Calls for Government support to help clear the air

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FSB National Chairman Mike Cherry

The Government must ensure that any future air quality proposals are implemented fairly or they risk disproportionately hitting small firms, according to a new report from the Federation of Small Businesses (FSB).

Policies, such as the introduction of Clean Air Zones (CAZs) in England, have the potential to hit up to 1.5 million small businesses and the self-employed by creating restrictions and additional costs for those that operate within their boundaries.

FSB’s latest report, Clearing the Air: Supporting small businesses in tackling air quality in England highlights the need for greater engagement with the small business community to better understand the challenges of meeting air quality measures, including the cost burden, and how these can be eased. Alongside this, it shows the need for a long term policy framework to avoid small businesses being hit by poor air quality policies in the future.

The report calls for greater support for smaller firms to mitigate the impact of CAZs including extending a diesel scrappage scheme to cover all small businesses based in, or frequently operating within, the forthcoming CAZs. Furthermore, all cash surpluses raised from charging CAZs should be ring-fenced for local road improvement and air quality initiatives.

Government strategies – including the Industrial Strategy and Clean Growth Strategy – must enable and empower the UK’s 5 million small businesses to be part of the solution as we move towards a cleaner and increasingly low-carbon future. Alongside this, there is a clear need for a long term policy framework to avoid small businesses being hit by poor air quality policies in the future.

Mike Cherry, FSB National Chairman, said: “For countless small businesses, the vehicle they use and rely on plays a vital role in their business activities – whether it’s transporting people or good and services.

“Smaller firms recognise the role they can play in reducing air pollution and many are already doing their bit. To enable more businesses to do so, however, the path to reaching air quality targets must be affordable, achievable and fair. Firms are already struggling with the soaring costs of running a business today, and it is simply not fair to them, or to the benefit of the wider economy to, suddenly burden them with substantial additional costs associated with improving air quality.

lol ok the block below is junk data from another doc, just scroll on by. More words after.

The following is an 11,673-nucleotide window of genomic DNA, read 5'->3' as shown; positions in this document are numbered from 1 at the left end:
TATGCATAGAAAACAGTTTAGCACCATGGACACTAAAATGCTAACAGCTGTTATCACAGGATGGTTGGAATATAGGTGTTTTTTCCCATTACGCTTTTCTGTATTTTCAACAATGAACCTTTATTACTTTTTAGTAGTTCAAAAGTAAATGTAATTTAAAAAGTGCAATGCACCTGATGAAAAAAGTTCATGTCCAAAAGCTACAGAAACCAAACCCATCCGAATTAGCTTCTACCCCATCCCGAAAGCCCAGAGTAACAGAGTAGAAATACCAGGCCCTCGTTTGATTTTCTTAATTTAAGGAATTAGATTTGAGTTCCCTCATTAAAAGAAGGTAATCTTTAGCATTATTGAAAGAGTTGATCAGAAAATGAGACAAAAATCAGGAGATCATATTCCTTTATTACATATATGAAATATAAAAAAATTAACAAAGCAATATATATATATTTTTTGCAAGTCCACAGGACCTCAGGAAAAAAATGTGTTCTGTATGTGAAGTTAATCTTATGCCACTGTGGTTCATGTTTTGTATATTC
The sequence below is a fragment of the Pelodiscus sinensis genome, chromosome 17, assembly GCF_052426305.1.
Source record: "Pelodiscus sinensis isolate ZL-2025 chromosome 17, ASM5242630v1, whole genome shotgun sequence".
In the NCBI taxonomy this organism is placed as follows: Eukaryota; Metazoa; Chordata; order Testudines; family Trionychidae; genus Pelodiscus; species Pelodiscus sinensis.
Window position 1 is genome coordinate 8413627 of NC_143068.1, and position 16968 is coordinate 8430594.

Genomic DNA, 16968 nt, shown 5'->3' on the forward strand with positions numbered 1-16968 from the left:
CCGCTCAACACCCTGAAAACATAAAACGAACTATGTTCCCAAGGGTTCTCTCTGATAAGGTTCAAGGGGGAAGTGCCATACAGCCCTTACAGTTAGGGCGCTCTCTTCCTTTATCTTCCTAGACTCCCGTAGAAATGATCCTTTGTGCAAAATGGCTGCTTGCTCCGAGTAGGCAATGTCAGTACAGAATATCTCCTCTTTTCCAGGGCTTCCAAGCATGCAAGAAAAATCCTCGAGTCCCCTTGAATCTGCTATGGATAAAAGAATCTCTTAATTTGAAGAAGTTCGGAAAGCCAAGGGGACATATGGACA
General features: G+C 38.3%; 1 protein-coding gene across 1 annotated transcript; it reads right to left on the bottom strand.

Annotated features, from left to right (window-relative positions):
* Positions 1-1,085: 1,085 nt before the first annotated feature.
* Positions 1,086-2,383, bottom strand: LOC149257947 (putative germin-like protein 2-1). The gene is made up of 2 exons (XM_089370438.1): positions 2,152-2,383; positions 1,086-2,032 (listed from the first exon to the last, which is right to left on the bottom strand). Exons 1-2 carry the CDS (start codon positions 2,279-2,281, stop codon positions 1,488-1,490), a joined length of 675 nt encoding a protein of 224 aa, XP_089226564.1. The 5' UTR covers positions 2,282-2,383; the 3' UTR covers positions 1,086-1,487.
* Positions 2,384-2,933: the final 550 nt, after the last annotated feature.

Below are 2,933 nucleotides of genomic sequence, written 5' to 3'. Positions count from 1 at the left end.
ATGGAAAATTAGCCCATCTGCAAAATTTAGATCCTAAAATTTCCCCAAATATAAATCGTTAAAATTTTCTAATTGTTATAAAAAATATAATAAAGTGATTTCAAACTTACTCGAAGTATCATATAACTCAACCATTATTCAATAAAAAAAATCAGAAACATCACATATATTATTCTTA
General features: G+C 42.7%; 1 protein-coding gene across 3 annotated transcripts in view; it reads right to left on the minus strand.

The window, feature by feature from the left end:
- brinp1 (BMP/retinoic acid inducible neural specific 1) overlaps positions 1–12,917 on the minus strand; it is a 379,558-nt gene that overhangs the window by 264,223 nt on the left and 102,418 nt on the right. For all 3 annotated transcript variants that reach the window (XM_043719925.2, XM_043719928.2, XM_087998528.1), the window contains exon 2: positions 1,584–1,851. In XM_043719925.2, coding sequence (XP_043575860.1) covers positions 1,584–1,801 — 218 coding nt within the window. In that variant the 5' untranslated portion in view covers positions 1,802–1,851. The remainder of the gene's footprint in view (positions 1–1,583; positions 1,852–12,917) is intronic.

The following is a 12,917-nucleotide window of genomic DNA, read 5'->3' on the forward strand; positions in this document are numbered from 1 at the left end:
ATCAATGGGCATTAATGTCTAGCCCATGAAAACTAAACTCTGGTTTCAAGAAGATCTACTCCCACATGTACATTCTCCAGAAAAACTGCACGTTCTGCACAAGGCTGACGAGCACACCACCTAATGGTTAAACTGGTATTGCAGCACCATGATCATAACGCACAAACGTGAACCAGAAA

“Local authority plans to tackle air pollution must recognise the difference between vital and non-vital journeys, while providing clarity on what alternative forms of transport are available. We certainly don’t want vital small businesses discouraged from operating in our city centres.

“The diversity of the small business community, and the challenges they face in tackling local air pollution, means that there is not a ‘silver-bullet’ solution. Any measures aimed at improving air quality must acknowledge these differences and provide a range of support that empowers all small businesses to play their part.”

The report also calls for major investment in bringing the nation’s energy infrastructure into the 21st century. This will make it cheaper and easier for smaller firms to transition to cleaner, more efficient vehicles.

As part of this, Government should incentivise distribution network operators (DNOs) to invest in energy infrastructure and capacity upgrades across the forthcoming CAZs. This would include the urgent roll-out of charging stations which would support the transition to electric vehicles in these areas.

Mike Cherry continued: “Government must drive the transition to cleaner vehicles through investing in, and incentivising, the modernisation of the UK’s old and inefficient energy infrastructure.

“Without this investment, the costs and ease of switching to greener transportation will remain out of reach for many small businesses.  Some of these businesses already feel like they have lost out on their investment in diesel after being given guidance by multiple Governments, it is not fair that they get hit again with the costs of moving to zero emissions vehicles.”